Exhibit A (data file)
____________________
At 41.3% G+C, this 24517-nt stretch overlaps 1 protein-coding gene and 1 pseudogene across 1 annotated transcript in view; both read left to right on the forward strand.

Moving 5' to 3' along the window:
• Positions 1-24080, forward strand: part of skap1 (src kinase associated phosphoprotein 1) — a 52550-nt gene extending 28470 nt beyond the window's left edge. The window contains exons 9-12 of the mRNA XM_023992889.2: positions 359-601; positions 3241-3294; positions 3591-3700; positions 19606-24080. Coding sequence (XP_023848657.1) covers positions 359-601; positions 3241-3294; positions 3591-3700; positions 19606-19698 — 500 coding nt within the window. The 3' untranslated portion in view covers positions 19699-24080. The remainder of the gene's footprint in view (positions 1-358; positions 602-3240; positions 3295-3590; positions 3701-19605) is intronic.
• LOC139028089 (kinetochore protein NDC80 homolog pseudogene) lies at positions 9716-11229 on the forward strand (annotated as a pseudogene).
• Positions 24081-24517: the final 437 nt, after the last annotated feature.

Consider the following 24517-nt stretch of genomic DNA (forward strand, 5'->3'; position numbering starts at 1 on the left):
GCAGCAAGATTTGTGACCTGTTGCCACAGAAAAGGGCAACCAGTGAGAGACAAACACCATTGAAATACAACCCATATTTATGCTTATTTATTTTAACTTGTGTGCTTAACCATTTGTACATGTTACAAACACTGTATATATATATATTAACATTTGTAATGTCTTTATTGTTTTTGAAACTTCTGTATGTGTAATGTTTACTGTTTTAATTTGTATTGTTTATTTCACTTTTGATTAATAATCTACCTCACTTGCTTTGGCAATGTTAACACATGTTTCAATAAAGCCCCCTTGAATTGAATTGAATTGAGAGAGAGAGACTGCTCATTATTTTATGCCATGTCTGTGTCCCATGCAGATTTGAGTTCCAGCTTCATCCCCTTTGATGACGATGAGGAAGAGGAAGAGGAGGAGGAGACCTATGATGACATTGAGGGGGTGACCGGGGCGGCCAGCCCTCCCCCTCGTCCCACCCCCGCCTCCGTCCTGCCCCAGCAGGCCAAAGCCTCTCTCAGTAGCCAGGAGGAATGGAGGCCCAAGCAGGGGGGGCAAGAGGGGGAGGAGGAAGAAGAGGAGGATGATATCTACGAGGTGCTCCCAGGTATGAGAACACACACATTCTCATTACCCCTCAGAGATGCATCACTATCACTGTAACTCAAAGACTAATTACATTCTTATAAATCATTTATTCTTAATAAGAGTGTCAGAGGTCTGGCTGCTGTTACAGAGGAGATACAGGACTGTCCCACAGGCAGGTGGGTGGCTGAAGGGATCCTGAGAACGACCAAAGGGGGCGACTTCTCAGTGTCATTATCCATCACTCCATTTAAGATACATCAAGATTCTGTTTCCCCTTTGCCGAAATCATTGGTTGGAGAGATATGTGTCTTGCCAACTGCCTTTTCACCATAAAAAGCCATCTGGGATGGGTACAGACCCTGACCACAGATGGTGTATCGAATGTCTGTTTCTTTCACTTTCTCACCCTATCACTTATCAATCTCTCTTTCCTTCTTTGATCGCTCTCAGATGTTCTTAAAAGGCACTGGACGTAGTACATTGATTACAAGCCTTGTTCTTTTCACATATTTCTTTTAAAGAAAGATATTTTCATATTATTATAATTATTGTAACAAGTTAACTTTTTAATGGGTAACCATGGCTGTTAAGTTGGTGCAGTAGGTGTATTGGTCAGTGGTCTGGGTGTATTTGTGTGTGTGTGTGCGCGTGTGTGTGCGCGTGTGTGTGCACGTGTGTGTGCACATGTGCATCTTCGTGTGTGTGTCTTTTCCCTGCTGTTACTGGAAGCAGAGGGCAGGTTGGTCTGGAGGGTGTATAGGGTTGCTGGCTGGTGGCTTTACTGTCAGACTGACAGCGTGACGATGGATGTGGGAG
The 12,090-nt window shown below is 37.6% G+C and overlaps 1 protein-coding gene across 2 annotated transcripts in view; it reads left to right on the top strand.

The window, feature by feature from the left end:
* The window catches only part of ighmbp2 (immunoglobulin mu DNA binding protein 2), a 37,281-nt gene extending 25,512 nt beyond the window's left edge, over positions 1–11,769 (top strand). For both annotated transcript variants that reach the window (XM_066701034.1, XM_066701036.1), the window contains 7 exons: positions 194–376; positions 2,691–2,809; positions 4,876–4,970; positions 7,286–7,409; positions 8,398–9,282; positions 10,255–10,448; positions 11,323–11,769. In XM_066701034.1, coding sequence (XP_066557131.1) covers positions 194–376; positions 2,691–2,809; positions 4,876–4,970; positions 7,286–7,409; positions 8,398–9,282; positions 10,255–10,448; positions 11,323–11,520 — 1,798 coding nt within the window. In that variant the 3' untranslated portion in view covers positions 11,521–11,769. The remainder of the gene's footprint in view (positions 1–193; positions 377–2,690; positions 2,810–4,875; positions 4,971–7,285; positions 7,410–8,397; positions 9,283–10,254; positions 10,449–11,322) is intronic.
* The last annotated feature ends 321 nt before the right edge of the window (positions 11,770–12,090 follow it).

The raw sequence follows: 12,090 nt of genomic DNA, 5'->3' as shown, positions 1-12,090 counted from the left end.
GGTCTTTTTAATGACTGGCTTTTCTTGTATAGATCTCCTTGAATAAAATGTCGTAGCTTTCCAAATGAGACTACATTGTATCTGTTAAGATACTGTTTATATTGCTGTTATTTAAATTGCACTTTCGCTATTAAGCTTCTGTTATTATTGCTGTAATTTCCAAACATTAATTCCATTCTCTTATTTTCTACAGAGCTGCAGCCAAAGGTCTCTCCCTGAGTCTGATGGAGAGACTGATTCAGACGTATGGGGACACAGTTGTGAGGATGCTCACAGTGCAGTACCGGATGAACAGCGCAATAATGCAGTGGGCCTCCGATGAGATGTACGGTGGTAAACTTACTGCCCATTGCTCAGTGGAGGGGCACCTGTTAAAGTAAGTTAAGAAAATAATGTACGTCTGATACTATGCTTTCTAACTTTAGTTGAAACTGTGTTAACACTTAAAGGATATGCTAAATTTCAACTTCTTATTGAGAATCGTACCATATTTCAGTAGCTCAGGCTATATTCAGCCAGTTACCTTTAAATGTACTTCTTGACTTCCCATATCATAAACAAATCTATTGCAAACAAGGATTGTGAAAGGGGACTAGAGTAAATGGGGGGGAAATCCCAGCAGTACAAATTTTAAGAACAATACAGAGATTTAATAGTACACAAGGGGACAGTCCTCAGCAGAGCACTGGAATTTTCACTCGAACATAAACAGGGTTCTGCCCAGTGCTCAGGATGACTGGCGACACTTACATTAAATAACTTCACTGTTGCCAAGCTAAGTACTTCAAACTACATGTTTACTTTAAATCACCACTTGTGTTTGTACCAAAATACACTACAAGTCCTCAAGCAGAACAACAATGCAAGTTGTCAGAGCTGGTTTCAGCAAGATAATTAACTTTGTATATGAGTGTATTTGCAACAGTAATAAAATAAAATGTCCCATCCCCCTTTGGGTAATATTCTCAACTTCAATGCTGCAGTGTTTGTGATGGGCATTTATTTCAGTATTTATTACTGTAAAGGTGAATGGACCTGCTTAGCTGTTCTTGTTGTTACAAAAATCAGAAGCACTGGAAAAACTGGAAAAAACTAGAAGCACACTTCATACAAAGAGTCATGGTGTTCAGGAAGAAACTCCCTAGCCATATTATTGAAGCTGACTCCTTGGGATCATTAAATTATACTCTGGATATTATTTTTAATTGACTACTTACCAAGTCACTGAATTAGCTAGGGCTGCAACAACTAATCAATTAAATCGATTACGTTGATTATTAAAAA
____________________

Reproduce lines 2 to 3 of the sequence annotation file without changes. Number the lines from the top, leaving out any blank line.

Moving 5' to 3' along the window:
• Positions 1-24080, forward strand: part of skap1 (src kinase associated phosphoprotein 1) — a 52550-nt gene extending 28470 nt beyond the window's left edge. The window contains exons 9-12 of the mRNA XM_023992889.2: positions 359-601; positions 3241-3294; positions 3591-3700; positions 19606-24080. Coding sequence (XP_023848657.1) covers positions 359-601; positions 3241-3294; positions 3591-3700; positions 19606-19698 — 500 coding nt within the window. The 3' untranslated portion in view covers positions 19699-24080. The remainder of the gene's footprint in view (positions 1-358; positions 602-3240; positions 3295-3590; positions 3701-19605) is intronic.